There are no other cases, Halts can only return 1 or 0.
Thus what must be wrong is our assumption "there exists a way
to write a function named Halts..."

Every Turing machine can be represented as a unique binary number.
Any method of encoding could be used. We can assume ASCII encoding of sample
s        0      space   ...    R
as 01110011 00110000 00100000 ... 01010010 just a big binary integer.

The Halting Problem for Turing machines.

Assumption: There exists a Turing machine, TMh, such that:
When the input tape contains the encoding of a Turing machine, TMj followed
by input data k, TMh accepts if TMj halts with input k and TMh rejects
if TMj is not a Turing machine or TMj does not halt with input k.

Note that TMh always halts and either accepts or rejects.
Pictorially TMh is:

+----------------------------
| encoded TMj B k BBBBB ...
+----------------------------
^ read and write, move left and right
|
|  +-----+
|  |     |--> accept
+--+ FSM |                     always halts
|     |--> reject
+-----+

We now use the machine TMh to construct another Turing machine TMi.
We take the Finite State Machine, FSM, from TMh and
1) make none of its states be final states
2) add a non final state ql that on all inputs goes to ql
3) add a final state qf that is the accepting state

Pictorially  TMi is:

+-------------------------------------------
| encoded TMj B k BBBBB ...
+-------------------------------------------
^ read and write, move left and right
|
|  +----------------------------------+
|  |                      __          |
|  |                     /   \ 0,1    |
|  |                   +-| ql |--+    |
|  | +-----+           | \___/   |    |
|  | |     |--> accept-+   ^     |    |
+--+-+ FSM |               |_____|    |            may not halt
| | TMh |--> reject-+    _         |
| +-----+           |  // \\       |
|                   +-||qf ||------|--> accept
|                      \\_//       |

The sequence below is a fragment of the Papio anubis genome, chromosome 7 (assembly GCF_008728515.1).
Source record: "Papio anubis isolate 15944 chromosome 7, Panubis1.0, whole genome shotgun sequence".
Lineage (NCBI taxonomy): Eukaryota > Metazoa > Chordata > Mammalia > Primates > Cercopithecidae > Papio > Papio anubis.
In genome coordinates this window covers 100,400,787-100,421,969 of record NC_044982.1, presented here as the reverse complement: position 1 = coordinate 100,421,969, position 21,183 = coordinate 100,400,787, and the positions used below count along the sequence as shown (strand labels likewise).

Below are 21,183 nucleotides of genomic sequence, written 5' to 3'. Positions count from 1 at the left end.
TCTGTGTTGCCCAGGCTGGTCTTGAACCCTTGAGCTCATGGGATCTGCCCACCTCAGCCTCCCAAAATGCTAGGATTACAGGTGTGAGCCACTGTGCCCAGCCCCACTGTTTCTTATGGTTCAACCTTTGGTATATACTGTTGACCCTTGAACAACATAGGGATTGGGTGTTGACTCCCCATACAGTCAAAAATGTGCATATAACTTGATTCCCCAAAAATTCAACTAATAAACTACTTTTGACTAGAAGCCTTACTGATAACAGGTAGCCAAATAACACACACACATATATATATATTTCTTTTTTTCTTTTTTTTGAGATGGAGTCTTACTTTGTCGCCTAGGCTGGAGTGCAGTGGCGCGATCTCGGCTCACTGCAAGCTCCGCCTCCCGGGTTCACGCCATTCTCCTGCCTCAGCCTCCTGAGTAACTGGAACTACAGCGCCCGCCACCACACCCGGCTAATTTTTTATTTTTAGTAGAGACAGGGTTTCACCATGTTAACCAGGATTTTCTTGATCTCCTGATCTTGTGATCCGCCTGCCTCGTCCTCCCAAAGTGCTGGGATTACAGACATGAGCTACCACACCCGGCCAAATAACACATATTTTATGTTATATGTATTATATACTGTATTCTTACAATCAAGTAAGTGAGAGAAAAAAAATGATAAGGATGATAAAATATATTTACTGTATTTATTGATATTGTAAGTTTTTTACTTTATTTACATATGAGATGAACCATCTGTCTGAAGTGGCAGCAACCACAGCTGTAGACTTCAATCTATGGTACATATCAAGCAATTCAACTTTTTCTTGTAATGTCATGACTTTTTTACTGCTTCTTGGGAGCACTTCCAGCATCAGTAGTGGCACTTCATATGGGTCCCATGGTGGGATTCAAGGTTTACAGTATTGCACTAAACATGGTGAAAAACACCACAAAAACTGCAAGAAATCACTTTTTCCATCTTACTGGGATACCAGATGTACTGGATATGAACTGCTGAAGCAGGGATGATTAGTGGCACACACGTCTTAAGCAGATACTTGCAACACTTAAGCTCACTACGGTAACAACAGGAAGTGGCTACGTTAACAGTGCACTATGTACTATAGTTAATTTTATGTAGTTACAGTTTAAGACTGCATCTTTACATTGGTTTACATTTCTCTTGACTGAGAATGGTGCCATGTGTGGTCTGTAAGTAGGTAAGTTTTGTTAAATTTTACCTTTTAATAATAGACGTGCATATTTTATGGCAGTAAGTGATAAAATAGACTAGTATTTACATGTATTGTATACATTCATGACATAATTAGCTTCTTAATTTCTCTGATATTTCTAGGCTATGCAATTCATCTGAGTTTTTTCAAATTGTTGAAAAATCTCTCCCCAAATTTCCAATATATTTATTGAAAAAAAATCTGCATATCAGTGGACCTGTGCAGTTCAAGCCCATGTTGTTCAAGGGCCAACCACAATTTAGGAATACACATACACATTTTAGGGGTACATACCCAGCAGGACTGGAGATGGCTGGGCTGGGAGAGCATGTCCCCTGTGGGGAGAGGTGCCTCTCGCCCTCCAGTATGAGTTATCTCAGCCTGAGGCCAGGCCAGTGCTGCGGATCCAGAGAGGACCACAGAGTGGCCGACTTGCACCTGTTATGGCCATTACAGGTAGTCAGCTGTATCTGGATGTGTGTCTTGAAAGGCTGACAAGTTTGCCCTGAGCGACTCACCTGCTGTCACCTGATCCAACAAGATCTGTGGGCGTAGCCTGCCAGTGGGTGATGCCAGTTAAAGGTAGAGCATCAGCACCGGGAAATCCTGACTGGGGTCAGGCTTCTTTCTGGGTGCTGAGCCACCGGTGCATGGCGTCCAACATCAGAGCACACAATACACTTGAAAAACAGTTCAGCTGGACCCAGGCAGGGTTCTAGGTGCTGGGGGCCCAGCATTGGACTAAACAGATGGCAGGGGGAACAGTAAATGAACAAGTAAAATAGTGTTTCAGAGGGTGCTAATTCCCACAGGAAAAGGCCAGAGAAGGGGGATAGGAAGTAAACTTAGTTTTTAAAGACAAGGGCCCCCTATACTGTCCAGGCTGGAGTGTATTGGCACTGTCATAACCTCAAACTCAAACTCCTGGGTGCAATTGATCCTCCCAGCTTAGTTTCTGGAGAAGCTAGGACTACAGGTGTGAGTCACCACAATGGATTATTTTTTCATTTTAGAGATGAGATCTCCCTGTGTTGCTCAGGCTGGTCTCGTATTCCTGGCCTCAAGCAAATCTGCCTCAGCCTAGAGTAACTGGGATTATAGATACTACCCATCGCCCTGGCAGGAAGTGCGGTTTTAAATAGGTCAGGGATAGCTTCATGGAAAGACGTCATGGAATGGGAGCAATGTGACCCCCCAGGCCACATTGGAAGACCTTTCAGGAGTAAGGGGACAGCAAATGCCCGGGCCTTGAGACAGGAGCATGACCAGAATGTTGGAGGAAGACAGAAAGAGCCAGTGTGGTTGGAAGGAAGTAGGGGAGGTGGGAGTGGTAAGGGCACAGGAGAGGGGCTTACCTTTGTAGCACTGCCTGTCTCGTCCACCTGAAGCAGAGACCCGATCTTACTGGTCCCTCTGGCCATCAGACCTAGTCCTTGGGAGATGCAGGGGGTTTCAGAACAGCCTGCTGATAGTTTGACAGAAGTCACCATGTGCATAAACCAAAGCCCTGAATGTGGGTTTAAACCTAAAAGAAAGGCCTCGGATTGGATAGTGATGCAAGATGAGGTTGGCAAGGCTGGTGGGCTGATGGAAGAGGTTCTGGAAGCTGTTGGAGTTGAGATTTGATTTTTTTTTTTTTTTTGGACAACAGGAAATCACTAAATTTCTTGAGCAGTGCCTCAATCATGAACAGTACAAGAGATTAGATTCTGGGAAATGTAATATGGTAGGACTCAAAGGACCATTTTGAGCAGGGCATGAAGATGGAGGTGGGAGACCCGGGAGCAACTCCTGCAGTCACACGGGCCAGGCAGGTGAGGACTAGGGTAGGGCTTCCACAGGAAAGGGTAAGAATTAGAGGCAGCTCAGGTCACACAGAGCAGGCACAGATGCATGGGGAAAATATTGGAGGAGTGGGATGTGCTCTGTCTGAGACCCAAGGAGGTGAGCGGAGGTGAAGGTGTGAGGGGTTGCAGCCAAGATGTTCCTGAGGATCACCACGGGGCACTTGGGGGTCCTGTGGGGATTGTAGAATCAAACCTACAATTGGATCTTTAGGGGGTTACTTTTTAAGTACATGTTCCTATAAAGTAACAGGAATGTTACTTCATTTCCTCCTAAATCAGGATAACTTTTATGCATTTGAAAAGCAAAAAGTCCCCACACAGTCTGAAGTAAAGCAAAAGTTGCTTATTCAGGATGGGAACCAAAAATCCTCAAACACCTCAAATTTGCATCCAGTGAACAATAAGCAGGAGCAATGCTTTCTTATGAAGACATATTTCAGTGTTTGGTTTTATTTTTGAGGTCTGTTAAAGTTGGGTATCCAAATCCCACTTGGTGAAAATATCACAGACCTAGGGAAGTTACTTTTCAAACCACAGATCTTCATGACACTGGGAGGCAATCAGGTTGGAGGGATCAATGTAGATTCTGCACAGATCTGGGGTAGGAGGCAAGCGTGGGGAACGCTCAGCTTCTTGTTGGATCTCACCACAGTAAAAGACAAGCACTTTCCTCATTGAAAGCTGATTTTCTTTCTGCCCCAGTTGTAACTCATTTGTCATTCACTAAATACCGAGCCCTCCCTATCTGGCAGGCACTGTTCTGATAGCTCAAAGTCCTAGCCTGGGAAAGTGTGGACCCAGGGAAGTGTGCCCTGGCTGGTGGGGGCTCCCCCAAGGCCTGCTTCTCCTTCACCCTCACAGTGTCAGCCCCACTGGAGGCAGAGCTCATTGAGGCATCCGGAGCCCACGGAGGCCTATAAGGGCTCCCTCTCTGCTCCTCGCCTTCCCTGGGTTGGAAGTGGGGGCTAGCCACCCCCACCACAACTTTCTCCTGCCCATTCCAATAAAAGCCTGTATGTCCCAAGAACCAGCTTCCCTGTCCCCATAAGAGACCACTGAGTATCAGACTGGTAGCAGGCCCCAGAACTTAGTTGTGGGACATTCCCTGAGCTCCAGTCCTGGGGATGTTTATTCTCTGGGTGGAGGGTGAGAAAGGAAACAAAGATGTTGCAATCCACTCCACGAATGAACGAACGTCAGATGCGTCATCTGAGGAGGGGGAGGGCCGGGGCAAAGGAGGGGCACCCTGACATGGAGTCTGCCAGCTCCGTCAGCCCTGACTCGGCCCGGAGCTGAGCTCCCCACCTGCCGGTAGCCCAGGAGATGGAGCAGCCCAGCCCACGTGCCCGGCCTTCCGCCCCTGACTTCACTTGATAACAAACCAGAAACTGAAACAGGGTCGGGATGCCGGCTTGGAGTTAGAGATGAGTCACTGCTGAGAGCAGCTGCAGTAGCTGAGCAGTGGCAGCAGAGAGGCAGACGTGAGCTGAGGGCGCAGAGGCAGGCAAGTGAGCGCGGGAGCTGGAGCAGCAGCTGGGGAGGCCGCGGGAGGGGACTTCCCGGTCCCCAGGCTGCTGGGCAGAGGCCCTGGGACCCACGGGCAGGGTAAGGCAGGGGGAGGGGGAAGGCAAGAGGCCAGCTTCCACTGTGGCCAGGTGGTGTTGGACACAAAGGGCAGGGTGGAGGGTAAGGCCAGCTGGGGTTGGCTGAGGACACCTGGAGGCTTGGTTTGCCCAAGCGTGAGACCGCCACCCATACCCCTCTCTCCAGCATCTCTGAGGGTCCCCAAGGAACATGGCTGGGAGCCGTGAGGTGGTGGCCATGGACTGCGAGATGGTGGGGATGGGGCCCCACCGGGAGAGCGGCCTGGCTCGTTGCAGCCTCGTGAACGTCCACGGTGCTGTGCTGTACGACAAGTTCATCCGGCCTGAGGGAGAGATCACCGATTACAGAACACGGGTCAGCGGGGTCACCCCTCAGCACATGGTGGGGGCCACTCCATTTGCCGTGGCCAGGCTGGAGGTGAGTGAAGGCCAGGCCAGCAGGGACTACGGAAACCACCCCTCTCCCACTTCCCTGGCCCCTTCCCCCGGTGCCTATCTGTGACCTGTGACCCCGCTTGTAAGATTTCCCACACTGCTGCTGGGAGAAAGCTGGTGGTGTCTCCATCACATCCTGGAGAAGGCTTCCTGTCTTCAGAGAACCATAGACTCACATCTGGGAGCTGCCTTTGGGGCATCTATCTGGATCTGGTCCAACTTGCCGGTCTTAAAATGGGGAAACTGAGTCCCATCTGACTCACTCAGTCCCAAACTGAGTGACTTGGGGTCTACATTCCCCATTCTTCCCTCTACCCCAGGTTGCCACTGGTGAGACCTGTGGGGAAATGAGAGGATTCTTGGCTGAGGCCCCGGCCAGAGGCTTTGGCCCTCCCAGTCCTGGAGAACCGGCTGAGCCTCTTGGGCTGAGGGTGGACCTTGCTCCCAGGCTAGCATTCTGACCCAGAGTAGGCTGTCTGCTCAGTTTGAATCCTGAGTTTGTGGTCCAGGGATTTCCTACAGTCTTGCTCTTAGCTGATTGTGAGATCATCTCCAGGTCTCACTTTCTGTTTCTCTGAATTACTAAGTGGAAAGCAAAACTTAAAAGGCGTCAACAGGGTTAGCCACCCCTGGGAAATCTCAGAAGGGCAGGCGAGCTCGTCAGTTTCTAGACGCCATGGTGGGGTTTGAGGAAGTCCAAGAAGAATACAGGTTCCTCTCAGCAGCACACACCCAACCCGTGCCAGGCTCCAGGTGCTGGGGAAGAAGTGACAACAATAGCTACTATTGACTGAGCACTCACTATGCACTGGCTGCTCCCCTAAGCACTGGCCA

+----------------------------------+

We now have Turing machine TMi operate on a tape that has TMi as
the input machine and TMi as the input data.

+-------------------------------------------
| encoded TMi B encoded TMi BBBBB ...
+-------------------------------------------
^ read and write, move left and right
|
|  +----------------------------------+
|  |                      __          |
|  |                     /   \ 0,1    |
|  |                   +-| ql |--+    |
|  | +-----+           | \___/   |    |
|  | |     |--> accept-+   ^     |    |
+--+-+ FSM |               |_____|    |            may not halt
| |     |--> reject-+    _         |
| +-----+           |  // \\       |
|                   +-||qf ||------|--> accept
|                      \\_//       |
+----------------------------------+

Consider two mutually exclusive cases:
Case 1: The FSM accepts thus TMi enters the state ql.
This means, by the definition of TMh that TMi halts with input TMi.
BUT! we are running TMi on input TMi with input TMi
and so we see that the FSM accepting causes TMi to loop forever
thus NOT halting.
This is a contradiction because this case says that TMi
does halt when given input TMi with input TMi.
Well, try the other case.

Case 2: The FSM rejects thus TMi enters the state qf.
This means, by the definition of TMh that TMi does NOT halt with
input TMi.
BUT! we are running TMi on input TMi with input TMi
and so we see that the FSM rejecting cause TMi to accept and halt.
This is a contradiction because this case says that TMi
does NOT halt when given input TMi with input TMi.
There are no other cases, FSM either accepts or rejects.
Thus what must be wrong is our assumption "there exists a
Turing machine, TMh, such that..."
QED.

Thus we have proved that no Turing machine TMh can ever be created
that can be given the encoding of any Turing machine, TMj, and any input, k,
and always determine if TMj halts on input k.```